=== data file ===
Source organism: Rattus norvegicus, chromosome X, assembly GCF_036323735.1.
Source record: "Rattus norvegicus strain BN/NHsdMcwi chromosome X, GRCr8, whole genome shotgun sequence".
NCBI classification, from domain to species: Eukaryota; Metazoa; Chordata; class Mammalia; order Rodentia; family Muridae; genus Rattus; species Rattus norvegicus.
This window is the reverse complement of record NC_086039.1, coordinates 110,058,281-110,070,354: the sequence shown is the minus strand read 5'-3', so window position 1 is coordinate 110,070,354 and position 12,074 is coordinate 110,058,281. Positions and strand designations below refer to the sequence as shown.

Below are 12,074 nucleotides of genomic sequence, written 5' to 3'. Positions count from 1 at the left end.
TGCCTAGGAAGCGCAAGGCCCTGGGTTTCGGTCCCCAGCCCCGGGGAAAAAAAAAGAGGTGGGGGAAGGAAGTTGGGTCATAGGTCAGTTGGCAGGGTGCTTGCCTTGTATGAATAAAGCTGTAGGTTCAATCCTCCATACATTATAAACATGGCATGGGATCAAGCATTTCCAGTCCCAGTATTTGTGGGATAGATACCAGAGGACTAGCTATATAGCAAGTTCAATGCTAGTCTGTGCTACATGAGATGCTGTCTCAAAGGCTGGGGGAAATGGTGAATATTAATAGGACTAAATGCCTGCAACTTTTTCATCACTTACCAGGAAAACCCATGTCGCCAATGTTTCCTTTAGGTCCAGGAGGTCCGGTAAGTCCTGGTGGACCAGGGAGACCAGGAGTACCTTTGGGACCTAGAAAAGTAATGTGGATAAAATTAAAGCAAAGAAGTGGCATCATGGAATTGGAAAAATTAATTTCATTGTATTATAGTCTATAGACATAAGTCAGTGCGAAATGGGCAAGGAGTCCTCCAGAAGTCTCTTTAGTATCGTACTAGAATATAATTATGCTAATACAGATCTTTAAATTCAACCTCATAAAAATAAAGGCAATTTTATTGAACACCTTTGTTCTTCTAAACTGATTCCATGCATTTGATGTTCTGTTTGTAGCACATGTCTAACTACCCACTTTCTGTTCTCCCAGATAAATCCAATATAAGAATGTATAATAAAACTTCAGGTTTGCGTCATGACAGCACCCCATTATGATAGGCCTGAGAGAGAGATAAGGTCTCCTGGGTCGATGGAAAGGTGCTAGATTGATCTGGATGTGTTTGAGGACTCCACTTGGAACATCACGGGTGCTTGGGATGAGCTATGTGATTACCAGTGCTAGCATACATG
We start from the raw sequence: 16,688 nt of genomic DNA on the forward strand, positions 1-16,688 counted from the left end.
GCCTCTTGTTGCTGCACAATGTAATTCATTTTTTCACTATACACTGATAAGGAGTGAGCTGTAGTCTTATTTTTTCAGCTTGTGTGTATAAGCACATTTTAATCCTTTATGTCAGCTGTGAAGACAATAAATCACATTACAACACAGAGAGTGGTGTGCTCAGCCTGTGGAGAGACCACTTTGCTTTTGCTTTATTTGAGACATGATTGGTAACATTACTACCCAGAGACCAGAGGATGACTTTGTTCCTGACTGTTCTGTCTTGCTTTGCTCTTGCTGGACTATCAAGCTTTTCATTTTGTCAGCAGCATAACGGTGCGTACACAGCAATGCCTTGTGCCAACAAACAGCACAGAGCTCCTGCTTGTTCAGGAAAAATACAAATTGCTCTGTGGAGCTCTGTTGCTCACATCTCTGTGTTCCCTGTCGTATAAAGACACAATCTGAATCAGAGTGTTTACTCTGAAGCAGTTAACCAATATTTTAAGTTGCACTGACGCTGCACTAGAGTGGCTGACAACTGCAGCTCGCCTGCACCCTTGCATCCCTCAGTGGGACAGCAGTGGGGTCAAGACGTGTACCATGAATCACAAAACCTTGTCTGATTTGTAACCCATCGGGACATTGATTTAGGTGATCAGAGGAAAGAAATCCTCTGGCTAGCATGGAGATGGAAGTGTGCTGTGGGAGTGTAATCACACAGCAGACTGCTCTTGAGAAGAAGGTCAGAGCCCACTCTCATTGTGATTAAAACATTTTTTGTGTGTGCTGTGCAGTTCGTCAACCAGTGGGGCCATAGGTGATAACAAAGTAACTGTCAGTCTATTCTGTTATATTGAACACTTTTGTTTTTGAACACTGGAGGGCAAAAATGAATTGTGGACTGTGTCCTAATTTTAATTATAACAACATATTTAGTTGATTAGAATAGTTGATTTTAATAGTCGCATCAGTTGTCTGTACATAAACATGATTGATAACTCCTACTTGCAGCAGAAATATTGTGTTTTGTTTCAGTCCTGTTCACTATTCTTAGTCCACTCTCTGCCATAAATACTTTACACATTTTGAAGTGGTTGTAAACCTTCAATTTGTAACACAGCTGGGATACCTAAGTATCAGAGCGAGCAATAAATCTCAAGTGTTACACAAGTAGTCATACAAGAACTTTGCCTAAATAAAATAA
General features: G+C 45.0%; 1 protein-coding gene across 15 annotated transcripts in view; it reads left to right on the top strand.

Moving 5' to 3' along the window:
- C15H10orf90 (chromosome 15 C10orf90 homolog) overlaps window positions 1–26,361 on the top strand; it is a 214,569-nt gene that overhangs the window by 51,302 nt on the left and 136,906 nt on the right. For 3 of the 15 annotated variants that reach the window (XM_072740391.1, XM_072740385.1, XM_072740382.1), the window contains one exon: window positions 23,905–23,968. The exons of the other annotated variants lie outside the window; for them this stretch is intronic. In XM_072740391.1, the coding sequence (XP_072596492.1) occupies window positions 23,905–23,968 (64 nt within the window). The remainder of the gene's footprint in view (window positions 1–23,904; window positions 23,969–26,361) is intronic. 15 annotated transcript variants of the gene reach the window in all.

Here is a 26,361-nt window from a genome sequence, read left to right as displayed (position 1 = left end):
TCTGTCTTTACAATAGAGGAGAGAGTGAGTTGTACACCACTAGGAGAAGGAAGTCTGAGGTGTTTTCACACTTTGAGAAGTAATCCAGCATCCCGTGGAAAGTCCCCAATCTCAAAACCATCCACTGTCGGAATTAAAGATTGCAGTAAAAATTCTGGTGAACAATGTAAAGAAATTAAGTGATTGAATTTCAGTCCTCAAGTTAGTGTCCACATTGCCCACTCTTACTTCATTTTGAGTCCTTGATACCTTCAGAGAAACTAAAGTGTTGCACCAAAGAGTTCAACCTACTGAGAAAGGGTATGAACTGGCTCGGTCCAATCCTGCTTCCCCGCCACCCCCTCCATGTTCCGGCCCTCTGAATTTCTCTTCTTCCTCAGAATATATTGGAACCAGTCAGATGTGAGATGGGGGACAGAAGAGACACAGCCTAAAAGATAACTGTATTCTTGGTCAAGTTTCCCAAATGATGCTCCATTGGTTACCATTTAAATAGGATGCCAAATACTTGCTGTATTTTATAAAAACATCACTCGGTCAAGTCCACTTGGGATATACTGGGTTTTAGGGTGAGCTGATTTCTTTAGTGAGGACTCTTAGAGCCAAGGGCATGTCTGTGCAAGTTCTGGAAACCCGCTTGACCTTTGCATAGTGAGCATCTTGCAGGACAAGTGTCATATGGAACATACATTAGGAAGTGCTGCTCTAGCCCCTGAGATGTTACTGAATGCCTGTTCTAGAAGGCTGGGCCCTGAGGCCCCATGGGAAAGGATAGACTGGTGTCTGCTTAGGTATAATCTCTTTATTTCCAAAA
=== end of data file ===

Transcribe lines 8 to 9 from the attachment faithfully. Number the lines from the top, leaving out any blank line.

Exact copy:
GCCTCTTGTTGCTGCACAATGTAATTCATTTTTTCACTATACACTGATAAGGAGTGAGCTGTAGTCTTATTTTTTCAGCTTGTGTGTATAAGCACATTTTAATCCTTTATGTCAGCTGTGAAGACAATAAATCACATTACAACACAGAGAGTGGTGTGCTCAGCCTGTGGAGAGACCACTTTGCTTTTGCTTTATTTGAGACATGATTGGTAACATTACTACCCAGAGACCAGAGGATGACTTTGTTCCTGACTGTTCTGTCTTGCTTTGCTCTTGCTGGACTATCAAGCTTTTCATTTTGTCAGCAGCATAACGGTGCGTACACAGCAATGCCTTGTGCCAACAAACAGCACAGAGCTCCTGCTTGTTCAGGAAAAATACAAATTGCTCTGTGGAGCTCTGTTGCTCACATCTCTGTGTTCCCTGTCGTATAAAGACACAATCTGAATCAGAGTGTTTACTCTGAAGCAGTTAACCAATATTTTAAGTTGCACTGACGCTGCACTAGAGTGGCTGACAACTGCAGCTCGCCTGCACCCTTGCATCCCTCAGTGGGACAGCAGTGGGGTCAAGACGTGTACCATGAATCACAAAACCTTGTCTGATTTGTAACCCATCGGGACATTGATTTAGGTGATCAGAGGAAAGAAATCCTCTGGCTAGCATGGAGATGGAAGTGTGCTGTGGGAGTGTAATCACACAGCAGACTGCTCTTGAGAAGAAGGTCAGAGCCCACTCTCATTGTGATTAAAACATTTTTTGTGTGTGCTGTGCAGTTCGTCAACCAGTGGGGCCATAGGTGATAACAAAGTAACTGTCAGTCTATTCTGTTATATTGAACACTTTTGTTTTTGAACACTGGAGGGCAAAAATGAATTGTGGACTGTGTCCTAATTTTAATTATAACAACATATTTAGTTGATTAGAATAGTTGATTTTAATAGTCGCATCAGTTGTCTGTACATAAACATGATTGATAACTCCTACTTGCAGCAGAAATATTGTGTTTTGTTTCAGTCCTGTTCACTATTCTTAGTCCACTCTCTGCCATAAATACTTTACACATTTTGAAGTGGTTGTAAACCTTCAATTTGTAACACAGCTGGGATACCTAAGTATCAGAGCGAGCAATAAATCTCAAGTGTTACACAAGTAGTCATACAAGAACTTTGCCTAAATAAAATAA
General features: G+C 45.0%; 1 protein-coding gene across 15 annotated transcripts in view; it reads left to right on the top strand.